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Year : 1976  |  Volume : 22  |  Issue : 3  |  Page : 103-104

The scope of modern anatomy

Seth G.S. Medical College and K.E.M. Hospital, Parel, Bombay-400 012, India

Correspondence Address:
K D Desai
Seth G.S. Medical College and K.E.M. Hospital, Parel, Bombay-400 012
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Source of Support: None, Conflict of Interest: None

PMID: 1032823

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 :: Abstract 

And, indeed, there are several great men whom the study of human anatomy has not only lifted to the recognition of a God, but who are impelled to sing his praise observing with what admirable wisdom and singular providence he has perfected the arrangement of every part Ren Descartes

How to cite this article:
Desai K D. The scope of modern anatomy. J Postgrad Med 1976;22:103-4

How to cite this URL:
Desai K D. The scope of modern anatomy. J Postgrad Med [serial online] 1976 [cited 2023 Sep 25];22:103-4. Available from:

The renaissance in medicine came with the renaissance in anatomy. Vesalius, ably assisted by his friend Calcar who prepared 300 masterly anatomical plates, gave to the world in 1543 A.D., the most monumental of medical texts De Humani Corporis Fabrica, or Fabrica in short. With this, Vesalius ushered in an era of precise anatomical knowledge and the dispelling of a thousand pre-Vesalian myths, dogmas and superstitions. Anato­my provided the first A of the four pillar A's - Anatomy, Anesthesia, Asepsis, Antibiotics-on which the magnificent edifice of surgery was built, and enlarged to its present awe-inspiring splendour. The refinement in the study of compara­tive anatomy rendered the comprehen­sion of evolution easier, so that after a lapse of more than a century following the publication of Darwin's Origin of Species, evolution has become a largely accepted fact. The microscopes brought morphologic dissection and description to cellular and ultracellular level, thanks to the pioneering work of Malpighi, Schlei­den, Schwann, Virchow and others. From cytology, science has now marched on to organellology, and soon we may talk only in terms of molecular anatomy, for condi­tions, normal and abnormal.

In modern times, Anatomy has come to mean what anatomists do. They are variously engaged in the study, teaching and research of things as gross as the ligaments of the knee joint and as esoteric as the bonding in the corneal collagen, the working and the synthesis of a gene, or the transplantation of the nucleus of an intestinal cell into the cytoplasm of an anucleated zygote. For example, not only did the new anatomy furnish a model of how a cell actually works but it also provided a picture of the molecular nature of the evolutionary processes. Anatomy journals, science journals, seminars and symposia bear testimony to this catholicity of the anatomist's interest.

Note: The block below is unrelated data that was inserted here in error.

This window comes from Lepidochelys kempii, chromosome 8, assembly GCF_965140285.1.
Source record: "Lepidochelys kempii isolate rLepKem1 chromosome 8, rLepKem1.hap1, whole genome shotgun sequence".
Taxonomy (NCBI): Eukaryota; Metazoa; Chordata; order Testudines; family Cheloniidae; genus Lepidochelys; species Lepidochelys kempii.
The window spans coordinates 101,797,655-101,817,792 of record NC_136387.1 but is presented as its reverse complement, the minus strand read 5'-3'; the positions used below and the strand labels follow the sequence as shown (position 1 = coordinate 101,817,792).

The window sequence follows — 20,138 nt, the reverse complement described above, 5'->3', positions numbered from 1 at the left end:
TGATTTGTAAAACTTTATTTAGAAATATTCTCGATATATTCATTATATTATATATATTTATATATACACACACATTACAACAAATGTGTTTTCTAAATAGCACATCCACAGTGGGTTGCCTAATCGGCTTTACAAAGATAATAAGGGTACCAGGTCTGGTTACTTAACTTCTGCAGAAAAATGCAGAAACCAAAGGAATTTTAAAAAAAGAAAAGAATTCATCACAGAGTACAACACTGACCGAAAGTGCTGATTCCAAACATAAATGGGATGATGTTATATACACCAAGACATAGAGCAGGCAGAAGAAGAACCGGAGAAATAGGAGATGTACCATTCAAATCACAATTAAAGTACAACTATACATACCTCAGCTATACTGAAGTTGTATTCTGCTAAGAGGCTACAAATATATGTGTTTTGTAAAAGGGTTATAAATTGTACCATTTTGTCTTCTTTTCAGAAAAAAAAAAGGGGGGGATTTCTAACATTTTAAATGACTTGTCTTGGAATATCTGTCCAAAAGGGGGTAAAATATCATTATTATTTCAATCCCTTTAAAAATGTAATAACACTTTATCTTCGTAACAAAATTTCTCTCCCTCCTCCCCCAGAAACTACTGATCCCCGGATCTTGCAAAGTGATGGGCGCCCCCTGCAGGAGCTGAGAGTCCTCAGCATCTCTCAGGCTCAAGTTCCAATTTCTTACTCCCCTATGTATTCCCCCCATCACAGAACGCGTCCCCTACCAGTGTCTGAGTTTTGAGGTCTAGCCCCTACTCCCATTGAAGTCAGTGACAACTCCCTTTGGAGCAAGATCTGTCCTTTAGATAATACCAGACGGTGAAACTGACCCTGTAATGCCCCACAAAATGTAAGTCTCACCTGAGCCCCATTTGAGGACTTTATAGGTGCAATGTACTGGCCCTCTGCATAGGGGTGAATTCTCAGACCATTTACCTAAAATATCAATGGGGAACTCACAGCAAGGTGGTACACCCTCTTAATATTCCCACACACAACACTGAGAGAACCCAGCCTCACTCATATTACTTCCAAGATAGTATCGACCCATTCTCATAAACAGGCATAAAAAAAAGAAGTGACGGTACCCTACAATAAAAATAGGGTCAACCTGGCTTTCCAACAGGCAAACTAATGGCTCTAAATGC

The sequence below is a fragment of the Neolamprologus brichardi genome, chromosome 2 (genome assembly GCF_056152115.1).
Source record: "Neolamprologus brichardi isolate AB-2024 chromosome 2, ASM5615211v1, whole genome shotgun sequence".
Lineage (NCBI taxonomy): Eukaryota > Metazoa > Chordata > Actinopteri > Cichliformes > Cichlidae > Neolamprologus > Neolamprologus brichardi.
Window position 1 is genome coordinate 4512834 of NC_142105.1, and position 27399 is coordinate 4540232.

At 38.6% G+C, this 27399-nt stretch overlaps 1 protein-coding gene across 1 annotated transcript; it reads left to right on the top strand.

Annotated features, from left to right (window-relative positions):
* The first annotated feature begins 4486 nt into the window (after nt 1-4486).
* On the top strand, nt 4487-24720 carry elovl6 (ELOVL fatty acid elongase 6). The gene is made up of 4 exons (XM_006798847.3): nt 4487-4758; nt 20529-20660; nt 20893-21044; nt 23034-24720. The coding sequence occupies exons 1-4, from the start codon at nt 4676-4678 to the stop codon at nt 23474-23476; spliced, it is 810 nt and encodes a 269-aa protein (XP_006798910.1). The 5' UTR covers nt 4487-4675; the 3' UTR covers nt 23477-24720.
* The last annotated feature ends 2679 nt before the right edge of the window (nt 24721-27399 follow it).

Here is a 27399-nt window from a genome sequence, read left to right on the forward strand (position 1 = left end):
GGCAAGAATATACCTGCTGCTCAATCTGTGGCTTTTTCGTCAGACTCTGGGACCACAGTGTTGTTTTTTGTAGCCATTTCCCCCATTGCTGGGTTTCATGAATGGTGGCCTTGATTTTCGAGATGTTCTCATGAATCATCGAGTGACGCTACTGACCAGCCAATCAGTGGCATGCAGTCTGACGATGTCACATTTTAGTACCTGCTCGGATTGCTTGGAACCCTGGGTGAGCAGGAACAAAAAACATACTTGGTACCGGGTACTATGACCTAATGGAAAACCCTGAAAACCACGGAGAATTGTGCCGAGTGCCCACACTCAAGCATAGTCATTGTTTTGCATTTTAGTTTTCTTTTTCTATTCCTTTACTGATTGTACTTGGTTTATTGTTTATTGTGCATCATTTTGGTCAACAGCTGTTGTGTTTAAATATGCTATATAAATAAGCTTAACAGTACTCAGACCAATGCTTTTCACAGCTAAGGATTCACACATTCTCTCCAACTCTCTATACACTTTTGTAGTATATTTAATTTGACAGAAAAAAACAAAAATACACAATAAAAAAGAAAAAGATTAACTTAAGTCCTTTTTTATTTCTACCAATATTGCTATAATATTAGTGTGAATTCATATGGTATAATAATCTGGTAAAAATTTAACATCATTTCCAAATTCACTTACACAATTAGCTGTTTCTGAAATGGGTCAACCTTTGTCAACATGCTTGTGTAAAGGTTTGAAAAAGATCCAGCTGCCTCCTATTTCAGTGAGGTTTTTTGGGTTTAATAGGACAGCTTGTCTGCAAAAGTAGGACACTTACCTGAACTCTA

In our country, the choice that an anatomist can make is limited by the nature of the resources available. The syllabus, undergraduate or postgraduate, that an anatomy teacher has to follow is governed by the various educational councils. The study of anatomy for him begins with the formation of fertilised ovum and continues through is growth and development till senescence sets in. In other words an anatomist has to learn developmental processes of embryo, foe­tus and child and anatomy of the adult and the aged. Acquisition and instruc­tions of anatomical knowledge at these age periods should necessarily be in dif­ferent environments - obstetric wards, paediatric out-patients, radiology and au­topsy rooms. Anatomy is a subject which needs to be studied in four dimensions rather than the conventional three. This would also emphasise that a study rang­ing from the fertilised ovum to the aged individual is a study of "dynamic chan­ges" of human morphology.

An anatomist of today has to widen his outlook and learn broad problems of human biology in its various aspects such as constitution, posture, variations, mal­formation, growth and development. Anatomy is said to be the architecture of physiological functions. It is the study of human biology rather than an anatomy of the dead.

The usefulness of the examination of the living body cannot be overemphasis­ed. The anatomist, therefore, has to leave, off and on, the dissection hall and make a sojourn in the hospital wards and clinical departments. He has to explore new avenues and evolve new techniques of presentation and methods of learning and teaching the basic discipline of human morphology. It is gratifying to note that of late the interest has turned towards methods of integrat­ing anatomical subjects with one another and correlating them with clinical sub­jects.

In the Western world, Human Anatomy, today, is at crossroads. Its increasing preoccupation with molecular biology and genetics, biochemistry and electron microscopy, cytochemistry, histochemistry and experimental animal biology is reflected in the research publi­cations in the journals of Anatomy, nearly eclipsing gross morphology. The latest edition of Gray's Anatomy from England is further proof of the diverse fields and disciplines in which anatomists today are engaged.

The contributions of the various branches of Anatomy to the principles and practice of medicine are already most impressive. More is yet to come. Ernst Boris Chain, the Nobel laureate, has remarked that a solution to such killer problems as cancer is more likely to come from departments not directly dealing with the problem. It is not unlikely that a department of Anatomy would have its share in this crowning achievement.


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Online since 12th February '04
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Official Publication of the Staff Society of the Seth GS Medical College and KEM Hospital, Mumbai, India
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